Brand Career Management Monthly Tip Sheet
|Hello Everyone,I receive a lot of questions about making new connections on LinkedIn. Many people get stuck on what to say in their invitation, but personalizing your invitation can be the difference between someone accepting it or not. Don’t skip this step (and see the article below with some scripts for this)! There are other questions surrounding LinkedIn invitation etiquette and safety, so the resources in this issue will be focused on these topics.
The Tip of the Month offers a way to make your profile more visually interesting to potential connections. Having a strong profile will help someone decide if they want to connect with you. Making your profile more visually appealing could provide the incentive for the person to read more of your profile and possibly accept your invitation.
Be sure to personalize your next LinkedIn invitation, and have fun making new connections.
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Have You Noticed that LinkedIn Is Changing the Design of the Top of Your Profile?
Once again, LinkedIn surprised us with a new profile layout. Upon the discovery by my colleague Beth, she sent me an e-mail sharing her shock and disbelief because she had just finalized preparations of screenshots for a LinkedIn presentation the night before. Unfortunately, the next day, she saw the change. She had my sympathy. I hate it when that happens (and it seems like it happens to many LinkedIn trainers). That is how I initially learned about this new change.
Geoff Desreumaux of WERSM.com was able to get an official confirmation that this is really happening (not just a beta trial). He also found out that it’s only on the desktop version for now. https://wersm.com/linkedin-has-a-new-profile-layout-again/
Below is an example of how the new look displays (thanks to “the same Beth” for sharing a screenshot of her view of my profile. She is a fellow LinkedIn Expert from Frederick County).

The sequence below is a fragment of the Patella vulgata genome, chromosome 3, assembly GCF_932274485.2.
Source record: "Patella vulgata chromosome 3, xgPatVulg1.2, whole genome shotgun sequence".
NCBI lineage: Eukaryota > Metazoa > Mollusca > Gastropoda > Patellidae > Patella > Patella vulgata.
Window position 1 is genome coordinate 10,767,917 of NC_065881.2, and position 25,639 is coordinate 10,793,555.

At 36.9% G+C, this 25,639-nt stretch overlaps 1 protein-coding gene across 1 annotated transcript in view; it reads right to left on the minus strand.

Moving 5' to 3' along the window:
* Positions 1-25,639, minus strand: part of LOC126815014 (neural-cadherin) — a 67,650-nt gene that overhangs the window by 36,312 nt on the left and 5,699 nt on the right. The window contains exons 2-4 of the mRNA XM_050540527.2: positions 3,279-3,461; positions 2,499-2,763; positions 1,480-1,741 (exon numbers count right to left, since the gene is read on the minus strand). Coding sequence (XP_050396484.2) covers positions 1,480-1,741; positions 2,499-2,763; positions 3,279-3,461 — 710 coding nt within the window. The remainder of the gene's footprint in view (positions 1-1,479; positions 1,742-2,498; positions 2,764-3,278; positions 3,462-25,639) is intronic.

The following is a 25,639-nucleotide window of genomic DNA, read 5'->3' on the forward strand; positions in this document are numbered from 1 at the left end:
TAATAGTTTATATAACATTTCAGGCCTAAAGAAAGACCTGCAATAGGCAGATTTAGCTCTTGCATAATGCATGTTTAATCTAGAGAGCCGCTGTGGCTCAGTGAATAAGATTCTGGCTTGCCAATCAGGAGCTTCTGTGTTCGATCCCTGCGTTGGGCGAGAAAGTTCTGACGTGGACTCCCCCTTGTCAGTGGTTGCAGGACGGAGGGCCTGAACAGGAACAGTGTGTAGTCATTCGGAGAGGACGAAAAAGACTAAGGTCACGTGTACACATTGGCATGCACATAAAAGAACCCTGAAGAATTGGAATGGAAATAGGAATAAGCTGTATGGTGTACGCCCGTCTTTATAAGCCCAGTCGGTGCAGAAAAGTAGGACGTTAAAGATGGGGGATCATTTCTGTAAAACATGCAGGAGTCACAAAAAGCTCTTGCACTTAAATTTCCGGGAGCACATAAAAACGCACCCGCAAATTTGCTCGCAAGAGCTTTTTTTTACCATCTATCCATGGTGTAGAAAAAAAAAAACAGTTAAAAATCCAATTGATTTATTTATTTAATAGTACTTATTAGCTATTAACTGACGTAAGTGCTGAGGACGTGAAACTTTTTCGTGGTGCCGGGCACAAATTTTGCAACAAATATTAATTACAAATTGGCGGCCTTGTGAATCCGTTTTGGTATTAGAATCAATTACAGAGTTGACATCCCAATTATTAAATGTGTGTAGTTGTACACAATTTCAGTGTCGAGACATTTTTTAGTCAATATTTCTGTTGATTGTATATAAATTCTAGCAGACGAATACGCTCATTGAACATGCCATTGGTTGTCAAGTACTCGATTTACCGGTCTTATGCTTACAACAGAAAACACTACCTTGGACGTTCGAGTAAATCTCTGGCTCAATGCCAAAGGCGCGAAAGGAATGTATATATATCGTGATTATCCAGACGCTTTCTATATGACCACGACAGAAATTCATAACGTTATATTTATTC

This change only affects the top part of your profile (the snapshot), mainly rearranging the placement of your summary content. Your profile picture is now going to appear on the left side instead of in the middle of your background image. Also, they brought your contact information into the snapshot, whereas before it was to the right of this box. Because these are minor changes, this new design should not be too disruptive to your LinkedIn experience.
The posts below share advice and tips on connecting through LinkedIn. They cover sending and accepting invitations, along with tips on spotting LIONS and fake profiles.
When reaching out to grow your network, it’s important to personalize your invitation (especially if you have never met the person). What should you write? Aja Frost shares a great post in The Muse with templates to get you started.
On the other end, when receiving invitations from others, it’s a good idea to make a policy for yourself. You can make exceptions as needed, but having a guideline to follow saves time and energy. Leah Fessler from Quartz at Work has done the tough part for you. She shares a great flowchart to help you decide if you should accept a LinkedIn invitation.
It’s hard to talk about growing your network on LinkedIn without discussing LIONS (LinkedIn Open Networkers). Melonie Dodaro’s post on Top Dog Social Media explains why she doesn’t connect with LIONS and walks you through the facts about LIONS to help you decide what to do.
Finally, another post by Melonie on her blog, shares how to spot a fake LinkedIn profile. I think everyone would agree that this is not a major issue on LinkedIn, but it’s good to be aware of this and take necessary precautions. I’ve seen some questionable profiles and avoided them.
I will be speaking at the Broadneck Branch of the Anne Arundel Public Library on Figuring Out Your Next Career Move on Monday, September 17 from 7 pm to 8:30 pm. After August 31st, you will be able to register for this free session by calling 410-222-1905.
The 3rd Edition of The Essential Guide to Career Certifications is an electronic publication featuring 50+ career industry credentials. Each entry includes the certification name and area of focus, a verified link to the training provider’s website, costs involved, program length, eligibility criteria and renewal requirements.
Purchase it online at TheEssentialGuidetoCareerCertifications.com and gain immediate access.
Paula Brand – MS, GCDF, CPRW, JCTC, Global Career Coach & Consultant | LinkedIn Expert | Speaker, Trainer, Facilitator
Write to: firstname.lastname@example.org or call me at 443-254-8173.
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